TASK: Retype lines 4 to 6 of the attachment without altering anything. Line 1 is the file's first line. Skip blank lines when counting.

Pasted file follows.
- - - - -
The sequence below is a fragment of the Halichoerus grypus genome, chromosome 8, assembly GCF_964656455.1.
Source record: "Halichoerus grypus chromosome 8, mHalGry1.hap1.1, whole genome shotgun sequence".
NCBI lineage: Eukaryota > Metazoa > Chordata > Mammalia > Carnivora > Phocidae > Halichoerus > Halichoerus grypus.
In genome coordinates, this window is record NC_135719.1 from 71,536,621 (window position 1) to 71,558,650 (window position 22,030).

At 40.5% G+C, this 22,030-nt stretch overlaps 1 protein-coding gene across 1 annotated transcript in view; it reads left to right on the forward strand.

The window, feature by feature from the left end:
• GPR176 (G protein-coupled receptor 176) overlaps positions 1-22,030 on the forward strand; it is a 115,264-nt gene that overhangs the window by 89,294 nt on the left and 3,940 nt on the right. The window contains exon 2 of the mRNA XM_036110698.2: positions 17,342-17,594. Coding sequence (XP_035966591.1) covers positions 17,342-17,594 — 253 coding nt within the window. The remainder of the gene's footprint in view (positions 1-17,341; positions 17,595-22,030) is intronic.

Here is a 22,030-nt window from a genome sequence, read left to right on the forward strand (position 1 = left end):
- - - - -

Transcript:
In genome coordinates, this window is record NC_135719.1 from 71,536,621 (window position 1) to 71,558,650 (window position 22,030).

At 40.5% G+C, this 22,030-nt stretch overlaps 1 protein-coding gene across 1 annotated transcript in view; it reads left to right on the forward strand.

The window, feature by feature from the left end: